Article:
That’s when things went really bad. When the system came back up, only one of the Exchange services started: the AD Topology service. Others did not start because a core dependency service for them, NtlmSsp, does not exist in Windows 2008. Not to be deterred, I went into the registry, removed the dependency listing for NtlmSsp, and rebooted the system. That got other services to start, namely the System Attendant, Search Indexer, and the Store. But all of the other services started crashing on startup (Mail Submission service, Replication service, Exchange Search service, and Service Host service).

Still, I had some services running, so I proceeded with installing the Windows 2008 pre-requisites on the box. After those were installed, Exchange was not in any better shape. Next, I right-clicked the ExchangeServer.MSI file in my install tree, and chose Repair. Setup ran through the repair process, but it ended up making things worse. Services that were starting no longer started, and the system didn’t provide any clues as to what to try to fix next. All I had were event log entries showing that the process for each failed service was crashing in Kernel32.dll. Rebooting did get my three original services to start again, but none of the rest started, basically rendering the box dead from an Exchange perspective.

So, it was game-over for my standalone server. Because of the hard-block for mixed-OS failover clusters, there’s no in-place operating system upgrade for clustered mailbox servers either. In other words, it’s not supported and it doesn’t work. You cannot take an existing Exchange 2007 server (RTM or SP1) running on Windows Server 2003, and do an in-place upgrade of the operating system to Windows Server 2008! Moreover, even if you do manage to get some or all of the Exchange services running, Microsoft Support Services cannot and does not support a server that is in this state, as the integrity of the deployment has been compromised beyond repair.

So how do you get Exchange 2007 SP1 on Windows Server 2008? There are three migration paths that you can use to do this:

  1. Build a new server or cluster by doing a fresh install of Windows 2008, and then Exchange 2007 SP1, and migrate the mailbox data using the move mailbox tasks.
  2. Build a new server or cluster by doing a fresh install of Windows 2008, and then Exchange 2007 SP1, and migrate the mailbox data using database portability and/or backup and restore.
  3. Preserve the data on an existing server, uninstall Exchange, uninstall PowerShell, uninstall any other in-place upgrade blockers, upgrade to Windows Server 2008 (or perform a fresh install of Windows Server 2008), install PowerShell and other pre-requisites, install Exchange 2007 SP1, use database portability or backup/restore, reconfigure the server, reinstall 3rd party applications, etc.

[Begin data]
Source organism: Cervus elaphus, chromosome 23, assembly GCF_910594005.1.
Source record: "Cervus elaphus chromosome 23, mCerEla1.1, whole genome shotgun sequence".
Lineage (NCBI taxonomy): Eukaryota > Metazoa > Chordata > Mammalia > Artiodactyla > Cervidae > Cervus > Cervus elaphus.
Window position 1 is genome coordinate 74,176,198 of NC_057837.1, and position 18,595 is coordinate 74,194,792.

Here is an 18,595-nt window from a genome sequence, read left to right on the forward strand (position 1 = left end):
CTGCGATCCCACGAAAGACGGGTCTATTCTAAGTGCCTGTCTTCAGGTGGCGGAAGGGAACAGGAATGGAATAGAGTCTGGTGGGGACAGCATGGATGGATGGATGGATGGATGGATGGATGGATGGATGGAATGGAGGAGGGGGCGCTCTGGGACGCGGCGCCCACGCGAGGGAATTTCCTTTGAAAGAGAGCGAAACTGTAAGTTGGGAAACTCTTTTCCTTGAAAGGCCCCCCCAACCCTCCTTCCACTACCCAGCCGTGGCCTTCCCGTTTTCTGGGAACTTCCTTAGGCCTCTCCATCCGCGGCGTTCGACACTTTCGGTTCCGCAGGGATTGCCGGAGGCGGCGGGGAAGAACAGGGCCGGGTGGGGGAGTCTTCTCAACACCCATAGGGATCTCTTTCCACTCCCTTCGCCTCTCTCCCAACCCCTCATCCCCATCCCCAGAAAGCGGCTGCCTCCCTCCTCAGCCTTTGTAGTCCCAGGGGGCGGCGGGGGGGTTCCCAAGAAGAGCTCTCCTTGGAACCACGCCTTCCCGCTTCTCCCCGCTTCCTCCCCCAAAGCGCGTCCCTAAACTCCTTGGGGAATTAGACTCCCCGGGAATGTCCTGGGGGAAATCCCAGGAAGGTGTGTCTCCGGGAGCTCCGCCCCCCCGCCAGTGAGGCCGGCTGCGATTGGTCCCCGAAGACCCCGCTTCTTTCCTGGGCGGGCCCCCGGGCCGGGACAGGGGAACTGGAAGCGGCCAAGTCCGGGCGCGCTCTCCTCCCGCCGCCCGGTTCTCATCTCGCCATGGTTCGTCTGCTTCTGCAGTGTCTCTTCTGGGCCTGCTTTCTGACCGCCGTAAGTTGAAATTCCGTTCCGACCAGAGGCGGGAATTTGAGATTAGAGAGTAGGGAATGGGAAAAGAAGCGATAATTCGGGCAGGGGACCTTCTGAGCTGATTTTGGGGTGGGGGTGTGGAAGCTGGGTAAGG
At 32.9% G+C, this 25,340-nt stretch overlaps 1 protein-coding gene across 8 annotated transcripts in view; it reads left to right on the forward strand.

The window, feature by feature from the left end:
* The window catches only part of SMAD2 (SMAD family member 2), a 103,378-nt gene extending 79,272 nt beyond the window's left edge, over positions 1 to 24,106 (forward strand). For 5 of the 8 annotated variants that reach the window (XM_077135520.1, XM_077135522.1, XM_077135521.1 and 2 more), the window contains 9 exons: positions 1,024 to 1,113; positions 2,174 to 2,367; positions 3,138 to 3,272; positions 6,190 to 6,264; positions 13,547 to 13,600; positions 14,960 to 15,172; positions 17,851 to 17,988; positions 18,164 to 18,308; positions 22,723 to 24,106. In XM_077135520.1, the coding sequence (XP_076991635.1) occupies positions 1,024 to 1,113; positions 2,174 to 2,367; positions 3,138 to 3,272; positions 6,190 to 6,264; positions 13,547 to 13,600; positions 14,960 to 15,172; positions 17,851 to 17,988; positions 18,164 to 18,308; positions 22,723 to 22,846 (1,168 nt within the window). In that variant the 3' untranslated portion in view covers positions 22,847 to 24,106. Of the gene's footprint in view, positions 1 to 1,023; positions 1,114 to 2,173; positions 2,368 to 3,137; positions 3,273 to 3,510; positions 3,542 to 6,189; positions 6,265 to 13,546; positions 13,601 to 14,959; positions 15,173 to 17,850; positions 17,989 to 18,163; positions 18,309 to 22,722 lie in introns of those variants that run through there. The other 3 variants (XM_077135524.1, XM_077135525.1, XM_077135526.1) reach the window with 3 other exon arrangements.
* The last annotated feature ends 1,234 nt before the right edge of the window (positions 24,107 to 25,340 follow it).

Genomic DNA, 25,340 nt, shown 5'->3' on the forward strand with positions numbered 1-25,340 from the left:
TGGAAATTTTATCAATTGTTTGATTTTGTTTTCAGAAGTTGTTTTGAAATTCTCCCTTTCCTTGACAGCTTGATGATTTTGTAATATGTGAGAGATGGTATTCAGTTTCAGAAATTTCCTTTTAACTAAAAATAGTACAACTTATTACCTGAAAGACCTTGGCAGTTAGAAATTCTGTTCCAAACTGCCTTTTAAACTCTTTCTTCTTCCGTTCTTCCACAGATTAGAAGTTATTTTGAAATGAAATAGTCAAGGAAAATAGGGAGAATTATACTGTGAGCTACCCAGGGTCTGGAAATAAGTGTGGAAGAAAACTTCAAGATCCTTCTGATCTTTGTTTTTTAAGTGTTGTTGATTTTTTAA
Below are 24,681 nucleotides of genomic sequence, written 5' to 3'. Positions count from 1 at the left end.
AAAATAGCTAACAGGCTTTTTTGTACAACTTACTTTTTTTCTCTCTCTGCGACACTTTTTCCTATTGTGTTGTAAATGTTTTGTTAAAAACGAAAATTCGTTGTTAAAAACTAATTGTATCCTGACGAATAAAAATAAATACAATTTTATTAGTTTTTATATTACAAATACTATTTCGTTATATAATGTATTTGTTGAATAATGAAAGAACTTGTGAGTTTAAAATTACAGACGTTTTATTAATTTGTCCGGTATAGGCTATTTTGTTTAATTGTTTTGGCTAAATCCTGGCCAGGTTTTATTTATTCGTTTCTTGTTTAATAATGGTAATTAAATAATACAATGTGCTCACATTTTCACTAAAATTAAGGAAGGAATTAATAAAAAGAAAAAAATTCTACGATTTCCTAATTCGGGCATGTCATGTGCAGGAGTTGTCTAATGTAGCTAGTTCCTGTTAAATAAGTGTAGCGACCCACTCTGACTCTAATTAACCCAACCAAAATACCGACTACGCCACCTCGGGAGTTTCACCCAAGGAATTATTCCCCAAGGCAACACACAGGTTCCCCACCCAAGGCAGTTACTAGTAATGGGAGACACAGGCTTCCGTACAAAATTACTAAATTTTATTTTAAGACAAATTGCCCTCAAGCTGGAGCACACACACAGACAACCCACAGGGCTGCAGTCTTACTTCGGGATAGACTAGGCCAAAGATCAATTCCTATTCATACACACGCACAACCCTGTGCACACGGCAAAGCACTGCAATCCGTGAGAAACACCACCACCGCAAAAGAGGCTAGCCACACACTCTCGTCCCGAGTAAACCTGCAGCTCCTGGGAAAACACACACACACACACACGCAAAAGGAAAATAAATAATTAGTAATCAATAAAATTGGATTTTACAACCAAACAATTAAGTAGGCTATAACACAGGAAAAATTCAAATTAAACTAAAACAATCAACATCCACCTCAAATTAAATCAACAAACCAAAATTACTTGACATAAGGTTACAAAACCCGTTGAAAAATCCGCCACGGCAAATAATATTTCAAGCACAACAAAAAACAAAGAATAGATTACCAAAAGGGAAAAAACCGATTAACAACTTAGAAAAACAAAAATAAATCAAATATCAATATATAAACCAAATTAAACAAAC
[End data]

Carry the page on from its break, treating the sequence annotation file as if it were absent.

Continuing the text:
We’re currently working on documentation for each of the above migration paths, and we expect to have that content published around the time SP1 is released. And, we are also working on documentation that will help you recover as much data as possible if for some reason an in-place operating system upgrade of an Exchange server was done, which should not be done in the first place!

In the meantime, we encourage you to try out SP1 and Windows Server 2008 in your labs. Here’s some fresh content and other useful links to help you get started:

Scott Schnoll


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Comments (13)
  1. Arne Lovius says:

    I hope that something better than database portability/backup and restore comes out for upgrading a CCR cluster from Windows Server 2003 to Windows Server 2008…

  2. Brian Hoyt says:

    This article just shows the pitfalls of Exchange Server and Windows Server being out of sync.  Small shops like me that wanted to wait for Win2008 before doing Ex2007 couldn’t do to the one year delay.  Now I have to basically do a forklift upgrade and rebuild the box from scratch.  I find that to be a poor solution.  If all these issues are known before the release of either Win2008 or Ex2007SP1 why can’t they be resolved.  Even having an automated uninstall of Ex (saving data), upgrade to Win2008 then reinstall of 2007SP1 and restore data would be an alternative.  The other way would be disable Ex2007 do upgrade to Win2008 and then reinstall Ex2007SP1, this is assuming the EX2007SP1 install is intelligent enough to know what has to be repaired on the new OS.